FBI Releases Recently Declassified Record On 9/11 Attacks

A declassified FBI document related to logistical support provided to two of the Saudi hijackers in the run-up to the 9/11 attacks details the contacts the men had with Saudi associates in the United States, but does not provide evidence that the high officials of the kingdom were accomplices of the plot.

The document released Saturday, the 20th anniversary of the attacks, is the first investigative record released since President Joe Biden ordered a declassification review of materials that for years have remained out of the public eye. The 16-page document is a summary of an FBI interview conducted in 2015 with a man who had frequent contact with Saudi nationals in the US who supported the first hijackers who arrived in the country prior to the attacks.

Biden ordered the Justice Department and other agencies to conduct a declassification review and release whatever documents they can over the next six months. He was under pressure from the victims’ families, who have long searched the records while filing a lawsuit in New York alleging that Saudi government officials supported the kidnappers.

The heavily crossed-out document was released hours after Biden attended September 11 commemorative events in New York, Pennsylvania and at the Pentagon. Family members of the victims had said they would object to Biden’s presence in those memories as long as the documents remained classified.

American ceremonies mark the 20th anniversary of September 11

The Saudi government has long denied any involvement in the attacks. The Saudi Arabian Embassy in Washington has said it supports the complete declassification of all records as a way to “end the baseless allegations against the Kingdom once and for all.” The embassy said that any accusation that Saudi Arabia was an accessory was “categorically false”.

The documents have come out at a politically sensitive time for the United States and Saudi Arabia, which have forged a strategic, albeit difficult, alliance, particularly on counterterrorism issues. The Biden administration released an intelligence assessment in February implicating Crown Prince Mohammed bin Salman in the 2018 assassination of American journalist Jamal Khashoggi, but drew criticism from Democrats for avoiding direct punishment from the royal himself.

Relatives of the victims said the publication of the document is a significant step in their effort to connect the attacks with Saudi Arabia. Brett Eagleson, whose father, Bruce, was killed in the attack on the World Trade Center, said the release of the FBI material “accelerates our search for truth and justice.”

Jim Kreindler, attorney for the victims’ families, said in a statement that “the findings and conclusions of this FBI investigation validate the arguments we have made in the litigation regarding the responsibility of the Saudi government in the September 11 attacks.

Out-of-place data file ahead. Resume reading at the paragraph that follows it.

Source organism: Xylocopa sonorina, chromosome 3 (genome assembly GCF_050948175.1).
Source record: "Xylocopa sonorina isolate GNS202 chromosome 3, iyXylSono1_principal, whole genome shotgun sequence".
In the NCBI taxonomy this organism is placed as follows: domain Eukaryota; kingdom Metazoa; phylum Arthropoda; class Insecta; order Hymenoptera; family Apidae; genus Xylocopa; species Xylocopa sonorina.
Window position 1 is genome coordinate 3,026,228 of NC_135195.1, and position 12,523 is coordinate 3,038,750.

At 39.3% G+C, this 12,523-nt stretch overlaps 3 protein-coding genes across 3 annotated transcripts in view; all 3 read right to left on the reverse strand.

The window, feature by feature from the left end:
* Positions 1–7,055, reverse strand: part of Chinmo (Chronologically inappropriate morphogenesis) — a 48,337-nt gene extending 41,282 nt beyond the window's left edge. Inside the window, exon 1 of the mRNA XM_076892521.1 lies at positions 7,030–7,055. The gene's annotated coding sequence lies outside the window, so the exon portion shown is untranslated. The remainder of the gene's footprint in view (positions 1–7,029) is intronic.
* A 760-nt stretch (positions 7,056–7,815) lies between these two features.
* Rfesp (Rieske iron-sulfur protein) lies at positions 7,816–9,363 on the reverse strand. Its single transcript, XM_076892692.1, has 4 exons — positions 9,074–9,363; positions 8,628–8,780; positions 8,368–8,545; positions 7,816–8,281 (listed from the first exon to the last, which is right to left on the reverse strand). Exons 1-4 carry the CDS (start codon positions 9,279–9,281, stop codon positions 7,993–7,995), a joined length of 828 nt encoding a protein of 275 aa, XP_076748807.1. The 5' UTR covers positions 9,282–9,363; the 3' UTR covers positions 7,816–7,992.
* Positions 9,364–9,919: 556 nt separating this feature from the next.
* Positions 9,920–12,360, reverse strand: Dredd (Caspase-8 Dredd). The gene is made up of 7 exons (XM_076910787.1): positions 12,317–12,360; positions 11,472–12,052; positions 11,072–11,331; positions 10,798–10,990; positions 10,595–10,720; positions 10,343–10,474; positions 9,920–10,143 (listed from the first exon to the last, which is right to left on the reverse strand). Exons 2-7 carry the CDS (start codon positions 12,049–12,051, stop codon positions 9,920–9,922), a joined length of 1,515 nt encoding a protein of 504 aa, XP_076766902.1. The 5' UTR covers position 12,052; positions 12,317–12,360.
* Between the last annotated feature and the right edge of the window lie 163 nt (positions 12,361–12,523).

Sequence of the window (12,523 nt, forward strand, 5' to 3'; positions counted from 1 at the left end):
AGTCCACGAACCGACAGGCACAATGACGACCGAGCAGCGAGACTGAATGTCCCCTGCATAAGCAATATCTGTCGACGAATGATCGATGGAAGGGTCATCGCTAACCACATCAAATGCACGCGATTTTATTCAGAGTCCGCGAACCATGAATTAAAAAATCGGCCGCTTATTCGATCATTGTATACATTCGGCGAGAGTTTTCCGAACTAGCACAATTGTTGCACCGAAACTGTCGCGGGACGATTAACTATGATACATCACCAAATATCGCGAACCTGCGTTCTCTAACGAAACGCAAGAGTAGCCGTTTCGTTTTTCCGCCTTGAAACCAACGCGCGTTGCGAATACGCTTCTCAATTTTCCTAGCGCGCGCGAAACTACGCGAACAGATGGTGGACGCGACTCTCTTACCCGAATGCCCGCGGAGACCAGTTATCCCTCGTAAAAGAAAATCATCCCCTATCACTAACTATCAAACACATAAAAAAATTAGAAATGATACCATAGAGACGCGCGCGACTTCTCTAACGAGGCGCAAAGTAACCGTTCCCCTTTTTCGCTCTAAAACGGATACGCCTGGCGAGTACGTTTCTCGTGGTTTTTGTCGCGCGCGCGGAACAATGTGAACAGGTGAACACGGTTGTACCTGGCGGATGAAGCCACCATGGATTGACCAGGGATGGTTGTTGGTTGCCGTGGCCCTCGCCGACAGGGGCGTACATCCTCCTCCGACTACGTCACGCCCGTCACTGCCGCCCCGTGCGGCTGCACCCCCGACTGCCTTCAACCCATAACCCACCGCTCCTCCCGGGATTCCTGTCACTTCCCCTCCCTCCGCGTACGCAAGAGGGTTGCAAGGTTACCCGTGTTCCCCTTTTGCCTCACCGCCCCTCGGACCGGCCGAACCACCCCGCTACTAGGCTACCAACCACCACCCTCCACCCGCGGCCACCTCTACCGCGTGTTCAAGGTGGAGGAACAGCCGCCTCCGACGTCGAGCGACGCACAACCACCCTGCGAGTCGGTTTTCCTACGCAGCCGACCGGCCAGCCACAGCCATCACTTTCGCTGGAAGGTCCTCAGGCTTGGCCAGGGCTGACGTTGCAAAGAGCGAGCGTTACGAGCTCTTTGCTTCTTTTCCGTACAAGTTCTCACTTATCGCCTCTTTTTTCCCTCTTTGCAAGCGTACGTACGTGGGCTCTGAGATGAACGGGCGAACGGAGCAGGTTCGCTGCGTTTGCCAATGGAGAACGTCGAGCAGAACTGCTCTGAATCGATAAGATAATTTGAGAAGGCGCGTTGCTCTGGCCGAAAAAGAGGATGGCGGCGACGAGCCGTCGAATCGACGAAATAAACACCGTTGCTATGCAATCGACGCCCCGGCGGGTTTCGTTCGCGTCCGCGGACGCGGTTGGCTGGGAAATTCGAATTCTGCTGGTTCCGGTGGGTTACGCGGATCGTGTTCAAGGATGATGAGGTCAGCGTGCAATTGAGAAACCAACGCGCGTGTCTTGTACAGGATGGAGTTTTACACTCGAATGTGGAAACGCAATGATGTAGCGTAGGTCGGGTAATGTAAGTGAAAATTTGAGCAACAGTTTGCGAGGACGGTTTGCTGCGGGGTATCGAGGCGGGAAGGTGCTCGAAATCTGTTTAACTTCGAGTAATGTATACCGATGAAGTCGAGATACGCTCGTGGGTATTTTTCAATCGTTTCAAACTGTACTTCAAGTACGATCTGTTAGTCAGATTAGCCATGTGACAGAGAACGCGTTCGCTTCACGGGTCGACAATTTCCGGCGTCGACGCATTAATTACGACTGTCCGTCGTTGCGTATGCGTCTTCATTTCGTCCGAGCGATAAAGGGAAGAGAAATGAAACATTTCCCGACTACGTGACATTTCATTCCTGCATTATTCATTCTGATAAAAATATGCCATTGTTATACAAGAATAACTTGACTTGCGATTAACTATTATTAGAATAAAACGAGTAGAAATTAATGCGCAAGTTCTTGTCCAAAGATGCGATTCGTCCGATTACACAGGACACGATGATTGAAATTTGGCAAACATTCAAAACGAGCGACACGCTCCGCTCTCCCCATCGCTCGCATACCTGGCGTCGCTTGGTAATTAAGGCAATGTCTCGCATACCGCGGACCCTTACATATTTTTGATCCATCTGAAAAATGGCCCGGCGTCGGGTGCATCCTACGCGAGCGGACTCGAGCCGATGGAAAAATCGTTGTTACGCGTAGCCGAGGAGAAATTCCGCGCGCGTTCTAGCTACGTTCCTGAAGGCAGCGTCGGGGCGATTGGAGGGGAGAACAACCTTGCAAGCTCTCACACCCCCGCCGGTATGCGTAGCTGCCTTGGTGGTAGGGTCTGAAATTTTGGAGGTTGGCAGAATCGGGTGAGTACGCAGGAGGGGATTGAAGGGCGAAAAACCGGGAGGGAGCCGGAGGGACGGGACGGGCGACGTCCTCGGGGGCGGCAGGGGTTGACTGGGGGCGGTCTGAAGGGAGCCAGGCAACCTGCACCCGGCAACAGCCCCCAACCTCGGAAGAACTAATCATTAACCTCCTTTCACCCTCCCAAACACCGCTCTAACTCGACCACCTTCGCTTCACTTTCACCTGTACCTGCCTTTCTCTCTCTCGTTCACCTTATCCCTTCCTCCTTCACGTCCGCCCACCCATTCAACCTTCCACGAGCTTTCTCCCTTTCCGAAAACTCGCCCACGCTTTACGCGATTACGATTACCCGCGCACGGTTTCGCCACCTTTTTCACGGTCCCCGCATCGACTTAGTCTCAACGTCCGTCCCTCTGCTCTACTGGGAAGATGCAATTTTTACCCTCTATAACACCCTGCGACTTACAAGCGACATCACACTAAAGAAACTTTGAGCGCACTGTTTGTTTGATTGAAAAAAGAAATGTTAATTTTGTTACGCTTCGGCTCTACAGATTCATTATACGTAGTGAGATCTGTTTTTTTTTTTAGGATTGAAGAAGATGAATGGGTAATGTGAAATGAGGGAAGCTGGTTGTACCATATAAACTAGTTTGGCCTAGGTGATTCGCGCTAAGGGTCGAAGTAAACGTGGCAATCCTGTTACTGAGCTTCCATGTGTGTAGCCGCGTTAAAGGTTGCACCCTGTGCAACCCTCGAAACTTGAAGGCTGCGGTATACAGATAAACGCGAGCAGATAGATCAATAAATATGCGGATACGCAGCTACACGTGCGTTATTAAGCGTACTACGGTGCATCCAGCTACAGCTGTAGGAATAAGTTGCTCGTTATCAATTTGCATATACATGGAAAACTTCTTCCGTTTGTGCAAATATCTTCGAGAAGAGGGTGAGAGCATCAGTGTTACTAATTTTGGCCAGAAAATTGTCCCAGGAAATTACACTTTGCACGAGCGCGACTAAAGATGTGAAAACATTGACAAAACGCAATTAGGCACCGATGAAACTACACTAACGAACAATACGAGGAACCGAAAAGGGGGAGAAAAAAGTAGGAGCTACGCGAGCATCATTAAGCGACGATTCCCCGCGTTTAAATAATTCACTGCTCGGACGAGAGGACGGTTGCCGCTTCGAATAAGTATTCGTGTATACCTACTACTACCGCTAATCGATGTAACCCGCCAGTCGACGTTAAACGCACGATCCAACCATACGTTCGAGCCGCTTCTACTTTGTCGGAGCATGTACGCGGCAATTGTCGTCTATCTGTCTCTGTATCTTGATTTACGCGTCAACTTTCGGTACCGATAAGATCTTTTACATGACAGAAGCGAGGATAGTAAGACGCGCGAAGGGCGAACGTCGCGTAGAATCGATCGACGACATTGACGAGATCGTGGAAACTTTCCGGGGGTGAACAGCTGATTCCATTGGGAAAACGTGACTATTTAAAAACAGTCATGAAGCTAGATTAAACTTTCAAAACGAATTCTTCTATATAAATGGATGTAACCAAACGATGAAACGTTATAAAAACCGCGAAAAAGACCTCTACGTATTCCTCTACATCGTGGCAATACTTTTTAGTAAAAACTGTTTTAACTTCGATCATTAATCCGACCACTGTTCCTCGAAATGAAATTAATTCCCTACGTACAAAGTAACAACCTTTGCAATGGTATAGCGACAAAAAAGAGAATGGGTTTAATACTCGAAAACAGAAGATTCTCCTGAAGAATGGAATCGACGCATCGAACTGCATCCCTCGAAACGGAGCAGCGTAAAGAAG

“This document, together with the public evidence collected to date, provides a blueprint for how (al-Qaida) operated within the United States with the active and conscious support of the Saudi government,” he said.

That includes, he said, Saudi officials exchanging phone calls between themselves and al Qaeda agents and then having “accidental meetings” with the hijackers while assisting them to set up and find flight schools.

The debate: two decades later, the enduring legacy of 9/11

Regarding 9/11, there has been speculation about official involvement since shortly after the attacks, when it was revealed that 15 of the 19 attackers were Saudis. Osama bin Laden, the al-Qaida leader at the time, was from a prominent family in the kingdom.

The United States investigated some Saudi diplomats and others with ties to the Saudi government who knew the hijackers after they arrived in the United States, according to previously declassified documents.

Still, the Commission’s September 11, 2004 report found “no evidence that the Saudi government as an institution or senior Saudi officials individually funded” the attacks that Al Qaeda planned, although it noted that Saudi-linked charities could having diverted money to the group. .

Particular scrutiny has focused on the first two hijackers to arrive in the US, Nawaf al-Hazmi and Khalid al-Mihdhar, and the support they received.

In February 2000, shortly after their arrival in Southern California, they ran into a Saudi national named Omar al-Bayoumi at a halal restaurant who helped them find and rent an apartment in San Diego. He had ties to the Saudi government and had previously attracted FBI scrutiny.

Bayoumi has described his meeting at the restaurant with Hazmi and Mihdhar as a “chance encounter,” and the FBI during their interview made multiple attempts to determine whether that characterization was accurate or whether the meeting had been arranged in advance, according to the document.

The 2015 interview that forms the basis of the FBI document was with a man who was applying for US citizenship and who years earlier had had repeated contacts with Saudi nationals, who, according to investigators, provided “significant logistical support” to several of the kidnappers. Among the man’s contacts was Bayoumi, according to the document.

The man’s identity is hidden throughout the document, but it is described that he worked at the Saudi consulate in Los Angeles.

Also referenced in the document is Fahad al-Thumairy, at the time a diplomat accredited to the Saudi Arabian Consulate in Los Angeles who investigators said was heading an extremist faction at his mosque. The document says the communications analysis identified a seven-minute phone call in 1999 from Thumairy’s phone to the home phone of the Saudi Arabian family of two brothers who were later detained in the Guantanamo Bay prison, Cuba. .


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